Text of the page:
The movie has a great opening sequence that takes us back to Crystal Lake. A lone woman drives out to a cabin and proceeds to strip for a shower. This mere act is like a siren's call for our killer and before long he shows up to do what she does best. The woman, wearing only a towel, flees the cabin and takes off into the woods with Jason in pursuit. It is your standard chase, girl stumbles, runs as fast as she can, while Jason walks with a purpose and manages to keep pretty close pace. Then things change, she falls, he raises his machete, she screams, lights pop on, and there is a swarm of special forces agents opening fire. The end result is Jason gets blown to bits, killed before the title card ever appears.

Following the destruction of Jason, the parts are taken to the morgue to be examined. Of particular interest is the heart, large and black. During the examination something happens and the coroner seems to be possessed, he picks up the heart and hungrily bites into it, releasing a lare amount of black goo. He tears into it like it is a steak. When discovered, he kills the guy and takes off. It seems as if he is being possessed by the killer drive of Jason. This leads to one of my favorite kills, fans will know the one I am talking about, the one in the tent with the spike.


A new character is introduced (well, a bunch of them) to help explain the newly created mythology. Creighton Duke (Steven Williams). We learn that Jason is/was merely a vessel for pure evil and with Jason blown up, the evil has been set loose and is jumping from body to body. We also learn about the legacy and responsibility of the Voorhees bloodline, how the evil can be reborn in a Voorhees woman and how the evil can be killed by a Voorhees woman (one of which is played by Erin Gray of Buck Rogers fame).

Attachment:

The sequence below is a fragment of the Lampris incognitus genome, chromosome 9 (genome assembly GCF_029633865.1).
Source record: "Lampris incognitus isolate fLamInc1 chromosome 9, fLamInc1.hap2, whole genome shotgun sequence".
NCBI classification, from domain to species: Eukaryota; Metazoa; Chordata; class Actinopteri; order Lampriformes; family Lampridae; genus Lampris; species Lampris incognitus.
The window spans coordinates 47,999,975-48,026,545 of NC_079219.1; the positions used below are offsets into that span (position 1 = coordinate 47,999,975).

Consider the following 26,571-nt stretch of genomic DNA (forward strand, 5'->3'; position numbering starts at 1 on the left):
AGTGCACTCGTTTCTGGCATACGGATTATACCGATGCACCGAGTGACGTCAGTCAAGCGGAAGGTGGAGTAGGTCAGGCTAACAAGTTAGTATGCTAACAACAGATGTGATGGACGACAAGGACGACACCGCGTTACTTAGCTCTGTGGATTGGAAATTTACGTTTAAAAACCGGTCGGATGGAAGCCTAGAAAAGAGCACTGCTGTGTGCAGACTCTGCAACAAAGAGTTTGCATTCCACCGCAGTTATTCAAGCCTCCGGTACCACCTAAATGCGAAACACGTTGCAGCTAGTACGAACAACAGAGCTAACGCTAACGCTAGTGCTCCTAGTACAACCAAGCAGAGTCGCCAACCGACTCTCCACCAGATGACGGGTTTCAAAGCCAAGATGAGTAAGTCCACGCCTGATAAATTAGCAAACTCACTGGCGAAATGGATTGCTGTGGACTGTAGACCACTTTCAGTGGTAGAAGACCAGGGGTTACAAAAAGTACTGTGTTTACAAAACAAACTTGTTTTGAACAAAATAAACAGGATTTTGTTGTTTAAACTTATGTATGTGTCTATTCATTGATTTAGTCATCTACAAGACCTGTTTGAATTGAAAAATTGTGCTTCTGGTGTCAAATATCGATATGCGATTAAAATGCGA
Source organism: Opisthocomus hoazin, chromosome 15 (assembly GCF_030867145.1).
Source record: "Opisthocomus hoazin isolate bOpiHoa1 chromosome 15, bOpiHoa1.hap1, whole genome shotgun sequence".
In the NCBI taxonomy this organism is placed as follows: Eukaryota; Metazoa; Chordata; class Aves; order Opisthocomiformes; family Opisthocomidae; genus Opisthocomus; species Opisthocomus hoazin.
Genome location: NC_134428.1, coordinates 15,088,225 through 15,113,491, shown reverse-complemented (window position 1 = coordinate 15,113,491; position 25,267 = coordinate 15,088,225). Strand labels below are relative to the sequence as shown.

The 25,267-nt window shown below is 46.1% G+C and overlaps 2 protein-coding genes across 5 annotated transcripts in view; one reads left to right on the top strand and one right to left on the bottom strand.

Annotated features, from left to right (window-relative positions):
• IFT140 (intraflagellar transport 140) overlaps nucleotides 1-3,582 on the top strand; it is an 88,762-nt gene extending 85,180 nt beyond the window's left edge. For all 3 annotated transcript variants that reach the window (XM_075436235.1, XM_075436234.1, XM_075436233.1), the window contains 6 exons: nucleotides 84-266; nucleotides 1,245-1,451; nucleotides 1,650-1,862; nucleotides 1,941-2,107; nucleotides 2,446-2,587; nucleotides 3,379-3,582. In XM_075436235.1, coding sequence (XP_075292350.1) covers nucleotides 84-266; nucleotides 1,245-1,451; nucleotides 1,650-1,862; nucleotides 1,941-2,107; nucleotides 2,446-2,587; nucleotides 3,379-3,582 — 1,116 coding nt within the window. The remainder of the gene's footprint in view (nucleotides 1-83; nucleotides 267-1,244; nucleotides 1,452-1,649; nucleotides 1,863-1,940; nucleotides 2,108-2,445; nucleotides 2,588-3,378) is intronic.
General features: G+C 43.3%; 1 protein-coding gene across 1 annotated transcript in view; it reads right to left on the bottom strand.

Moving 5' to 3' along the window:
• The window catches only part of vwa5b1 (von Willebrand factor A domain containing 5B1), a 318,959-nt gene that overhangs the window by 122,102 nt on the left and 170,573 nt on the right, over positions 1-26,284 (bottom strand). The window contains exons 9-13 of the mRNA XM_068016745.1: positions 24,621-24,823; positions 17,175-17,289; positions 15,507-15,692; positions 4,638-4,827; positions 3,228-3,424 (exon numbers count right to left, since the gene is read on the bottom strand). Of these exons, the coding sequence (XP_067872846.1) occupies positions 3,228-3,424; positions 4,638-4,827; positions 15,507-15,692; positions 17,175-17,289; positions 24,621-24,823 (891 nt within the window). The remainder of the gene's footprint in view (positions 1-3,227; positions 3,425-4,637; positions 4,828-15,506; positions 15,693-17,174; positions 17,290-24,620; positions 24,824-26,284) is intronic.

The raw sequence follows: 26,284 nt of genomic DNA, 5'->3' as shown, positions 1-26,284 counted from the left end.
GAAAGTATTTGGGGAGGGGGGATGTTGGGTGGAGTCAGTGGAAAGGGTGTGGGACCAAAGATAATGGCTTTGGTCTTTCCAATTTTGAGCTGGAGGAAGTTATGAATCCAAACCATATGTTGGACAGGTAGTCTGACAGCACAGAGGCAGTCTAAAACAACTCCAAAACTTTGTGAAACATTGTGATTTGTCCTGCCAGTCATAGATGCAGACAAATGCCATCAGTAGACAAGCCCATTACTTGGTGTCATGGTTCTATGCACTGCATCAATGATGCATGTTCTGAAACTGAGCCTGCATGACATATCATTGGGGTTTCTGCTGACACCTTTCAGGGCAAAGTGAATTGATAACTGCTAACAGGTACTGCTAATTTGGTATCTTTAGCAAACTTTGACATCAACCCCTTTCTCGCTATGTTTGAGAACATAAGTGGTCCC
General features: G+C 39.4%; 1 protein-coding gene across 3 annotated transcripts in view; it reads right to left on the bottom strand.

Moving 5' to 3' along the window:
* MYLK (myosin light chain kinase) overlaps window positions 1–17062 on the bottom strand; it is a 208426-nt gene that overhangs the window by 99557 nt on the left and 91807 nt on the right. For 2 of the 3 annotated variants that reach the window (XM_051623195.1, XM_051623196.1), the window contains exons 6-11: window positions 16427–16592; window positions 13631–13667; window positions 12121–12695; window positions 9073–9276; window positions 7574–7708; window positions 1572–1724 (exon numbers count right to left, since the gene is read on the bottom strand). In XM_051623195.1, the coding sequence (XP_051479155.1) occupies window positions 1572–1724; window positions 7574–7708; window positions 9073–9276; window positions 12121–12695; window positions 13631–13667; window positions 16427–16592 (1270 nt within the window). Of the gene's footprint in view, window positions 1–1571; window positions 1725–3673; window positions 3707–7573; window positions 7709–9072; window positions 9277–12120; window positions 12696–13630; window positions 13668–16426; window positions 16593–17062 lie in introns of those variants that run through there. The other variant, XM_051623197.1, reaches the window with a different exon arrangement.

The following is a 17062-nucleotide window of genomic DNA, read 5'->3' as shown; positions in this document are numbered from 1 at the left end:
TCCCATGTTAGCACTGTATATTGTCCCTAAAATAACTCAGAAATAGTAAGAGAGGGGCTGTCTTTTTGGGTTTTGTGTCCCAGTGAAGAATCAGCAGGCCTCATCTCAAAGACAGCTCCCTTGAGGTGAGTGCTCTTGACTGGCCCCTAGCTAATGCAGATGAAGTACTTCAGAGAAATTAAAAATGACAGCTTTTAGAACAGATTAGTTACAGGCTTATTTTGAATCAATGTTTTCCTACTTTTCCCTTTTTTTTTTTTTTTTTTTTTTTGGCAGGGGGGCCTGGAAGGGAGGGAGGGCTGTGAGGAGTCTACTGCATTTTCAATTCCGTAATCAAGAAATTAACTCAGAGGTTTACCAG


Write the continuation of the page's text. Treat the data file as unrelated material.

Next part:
In between and around the exposition, we get a little bit of a whodunit. Well, sort of. We, the audience know whodunit, but there are question marks surrounding some of the cast members, especially a young fellow named Steven (John D. Lemay) and his unfortunate timing making him a suspect in some gruesome murders.


Everything builds to a supernatural conclusion featuring Jason, complete with hockey mask, a mystical dagger, some lights, and a bunch of big foam hands. Oh yeah, and a tease for a crossover with another horror icon under New Line's control.

The movie certainly has its moments, definitely has the gore (make sure to stick with the unrated version), and tries to make an interesting story. The problem is that I do like what has happened before and I do like my Friday movies to have Jason in them, not a body hopping evil entity. So, while I am entertained by it, I do not really care for it as a Friday movie. I know this entry has a lot of hate directed towards it, perhaps an unwarranted amount. Still, it kind of feels like a movie that was written not as a Friday movie, but as something else and had the Jason stuff forced into it afterwords, not unlike those direct to video Hellraiser sequels. I know that isn't the case, but it feels a bit like it.


To me, the series really stopped with Jason Takes Manhattan. The films, starting here, that came after never quite had the secure connection to the bulk of the series. These came in and ignored parts and made up new parts and just felt off. Watching it not as a Friday movie and I enjoy it more. There are good concepts here, but without the rest of the series to pull clues from or any further sequels dealing with it, this is a Friday movie without any real home. Easy to enjoy, just hard to accept.

Mildly Recommended.